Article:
Let's face it: America is being held captive. That's the case that law professor Susan P. Crawford makes in her book Captive Audience, which describes the current monopolistic state of the telecommunications industry.
When it comes to the Internet, a technology that has unarguably revolutionized the world and the global economy, America severely lags behind other countries. We're talking about a technology that America created, yet the average American is relegated to inferior speeds compared with other parts of the world, and many rural areas don't even have broadband service.
A sad status quo
In many ways, Internet access can be considered a necessary utility nowadays, much like electricity. Unfortunately, the people who can afford it are paying too much, while there's still a large chunk of the population that can't afford it at all.
One reason for this sad status quo is that the sector inherently requires an oligopoly structure. Not everyone can afford spending $19.7 billion on infrastructure, which is what AT&T (T 1.43%) dropped on capital expenditures last year, in addition to the $20.3 billion spent in 2011.
Along the way, the industry became segregated into wired and wireless sectors. Comcast (CMCSA 2.32%) and Time Warner Cable (NYSE: TWC) dominated the wired side, while AT&T and Verizon (VZ -0.20%) primarily call the shots in wireless.
With wired connections, most of the networks around the country are built with antiquated copper wires. Some companies have built high-speed fiber optic networks, but that's a costly upgrade. Verizon began building its FiOS network in 2006 but has since reversed course and won't expand beyond its current obligations. It simply wasn't worth it to invest in FiOS, since it would still be too hard to compete.
Barring a consumer uprising, there's little incentive for wired incumbents to invest heavily in fiber optic networks when they can hinder competition in other ways.
Enter Google (GOOGL 1.77%) Fiber.
The search giant's gigabit fiber optic service promises Internet speeds up to 100 times what the average American has and represents a truly disruptive threat to the wired telecom sector.
Thus far, the company's big push into becoming an Internet service provider, or ISP, has mostly been relegated in Kansas City, which straddles the state line between Kansas and Missouri. Kansas City has a little over 600,000 people, combining both sides. The company just announced its plans to expand Google Fiber deep in the heart of Texas, bringing the service to Austin. The Live Music Capital of the World boasts a population of more than 820,000.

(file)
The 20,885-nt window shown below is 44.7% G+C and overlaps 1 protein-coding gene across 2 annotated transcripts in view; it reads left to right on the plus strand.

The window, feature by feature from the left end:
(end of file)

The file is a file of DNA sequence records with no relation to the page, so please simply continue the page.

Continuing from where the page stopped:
For fortunate residents within Google Fiber's growing footprint, the decision is a no-brainer compared with current offerings. Google hasn't finished pricing in Austin yet, where I live, but I'm currently paying about $60 per month before taxes and fees for a 20 Mbps connection from Time Warner Cable. The Kansas City pricing is $70 per month for a Gigabit (1,000 Mbps) connection. Boost my speed by 50 times for an extra $10 per month, or 17%? Do you even have to ask?
As soon as Google Fiber is available to me in mid-2014, I'll be promptly dropping Time Warner, and I imagine armies of my fellow Austinites will follow suit.
At a minimum, incumbents will be forced into action to respond to the new competitive threat. Literally hours after Google's announcement, AT&T announced intent to build up its own gigabit fiber optic network in the city. Hours. Ma Bell said nothing of pricing or timing, but clearly it's concerned, as it should be. AT&T will expand if it can get the same terms and incentives as Google.
AT&T currently operates a hybrid U-verse network in Austin; it runs fiber optic cables through neighborhoods but then runs copper from the main line to the house. I switched from U-verse to Time Warner Cable years ago because of some performance issues I was experiencing. Two weeks ago, the company sent someone to try to win me back to U-verse. My response? "Come back when you build a full fiber network, and I'd switch." This is a true story; maybe I should prepare for another visit.
The net result of the competition will be that consumers eventually get much faster connections, and monthly bills will only moderately increase. Any way you slice it, the consumer wins.
Patience is a virtue
Still, Google's liberation is going to take time. Between Kansas City and Austin, that's only 1.4 million people in those metropolitan areas, or less than 0.5% of the 315 million Americans in the United States. Even within those cities, not everyone is covered, and the rollout is slow and expensive.
Analysts estimate that Google's first wave of network investment will run $84 million to reach almost 150,000 homes in Kansas City this year. A larger-scale expansion to 300,000 homes could double costs to around $170 million. A nationwide rollout could cost up to $11 billion. Google didn't specify where it would start in Austin but said it would begin gauging interest and start with high-interest neighborhoods.
It's now been more than two years since Google's first Google Fiber announcement. With only two areas on the list, perhaps wired cable providers don't think the threat is imminent. Perhaps they're right. Consumers need to start speaking out against slow speeds and high prices in order to catalyze change.
Give me liberty, or give me gigabit fiber optic service.